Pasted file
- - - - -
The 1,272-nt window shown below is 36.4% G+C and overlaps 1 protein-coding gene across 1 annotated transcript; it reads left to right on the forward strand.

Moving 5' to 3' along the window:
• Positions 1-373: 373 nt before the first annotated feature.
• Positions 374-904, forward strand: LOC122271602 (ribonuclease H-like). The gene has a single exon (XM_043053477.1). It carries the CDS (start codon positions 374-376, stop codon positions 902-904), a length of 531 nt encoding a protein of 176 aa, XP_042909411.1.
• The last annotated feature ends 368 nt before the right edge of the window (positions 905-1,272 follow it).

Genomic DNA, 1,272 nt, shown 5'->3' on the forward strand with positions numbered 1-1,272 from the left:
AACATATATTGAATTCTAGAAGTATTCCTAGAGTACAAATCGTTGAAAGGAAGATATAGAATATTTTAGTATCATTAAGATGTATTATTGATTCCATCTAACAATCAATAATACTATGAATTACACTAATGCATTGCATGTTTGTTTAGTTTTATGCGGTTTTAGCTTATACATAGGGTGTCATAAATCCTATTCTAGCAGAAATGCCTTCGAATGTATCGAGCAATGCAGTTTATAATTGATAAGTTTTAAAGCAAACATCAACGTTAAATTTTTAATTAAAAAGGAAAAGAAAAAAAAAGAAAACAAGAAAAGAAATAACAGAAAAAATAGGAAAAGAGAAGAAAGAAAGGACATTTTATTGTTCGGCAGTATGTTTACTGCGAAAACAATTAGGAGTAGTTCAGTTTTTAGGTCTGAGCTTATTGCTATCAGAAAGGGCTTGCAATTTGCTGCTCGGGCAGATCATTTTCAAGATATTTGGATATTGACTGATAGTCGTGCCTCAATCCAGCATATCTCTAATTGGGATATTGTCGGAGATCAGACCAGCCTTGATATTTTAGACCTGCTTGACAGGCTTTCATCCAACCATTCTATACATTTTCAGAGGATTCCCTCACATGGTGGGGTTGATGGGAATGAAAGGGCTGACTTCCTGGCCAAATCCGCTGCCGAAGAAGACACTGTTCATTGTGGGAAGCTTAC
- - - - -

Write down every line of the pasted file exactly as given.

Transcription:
The 1,272-nt window shown below is 36.4% G+C and overlaps 1 protein-coding gene across 1 annotated transcript; it reads left to right on the forward strand.

Moving 5' to 3' along the window:
• Positions 1-373: 373 nt before the first annotated feature.
• Positions 374-904, forward strand: LOC122271602 (ribonuclease H-like). The gene has a single exon (XM_043053477.1). It carries the CDS (start codon positions 374-376, stop codon positions 902-904), a length of 531 nt encoding a protein of 176 aa, XP_042909411.1.
• The last annotated feature ends 368 nt before the right edge of the window (positions 905-1,272 follow it).

Genomic DNA, 1,272 nt, shown 5'->3' on the forward strand with positions numbered 1-1,272 from the left:
AACATATATTGAATTCTAGAAGTATTCCTAGAGTACAAATCGTTGAAAGGAAGATATAGAATATTTTAGTATCATTAAGATGTATTATTGATTCCATCTAACAATCAATAATACTATGAATTACACTAATGCATTGCATGTTTGTTTAGTTTTATGCGGTTTTAGCTTATACATAGGGTGTCATAAATCCTATTCTAGCAGAAATGCCTTCGAATGTATCGAGCAATGCAGTTTATAATTGATAAGTTTTAAAGCAAACATCAACGTTAAATTTTTAATTAAAAAGGAAAAGAAAAAAAAAGAAAACAAGAAAAGAAATAACAGAAAAAATAGGAAAAGAGAAGAAAGAAAGGACATTTTATTGTTCGGCAGTATGTTTACTGCGAAAACAATTAGGAGTAGTTCAGTTTTTAGGTCTGAGCTTATTGCTATCAGAAAGGGCTTGCAATTTGCTGCTCGGGCAGATCATTTTCAAGATATTTGGATATTGACTGATAGTCGTGCCTCAATCCAGCATATCTCTAATTGGGATATTGTCGGAGATCAGACCAGCCTTGATATTTTAGACCTGCTTGACAGGCTTTCATCCAACCATTCTATACATTTTCAGAGGATTCCCTCACATGGTGGGGTTGATGGGAATGAAAGGGCTGACTTCCTGGCCAAATCCGCTGCCGAAGAAGACACTGTTCATTGTGGGAAGCTTAC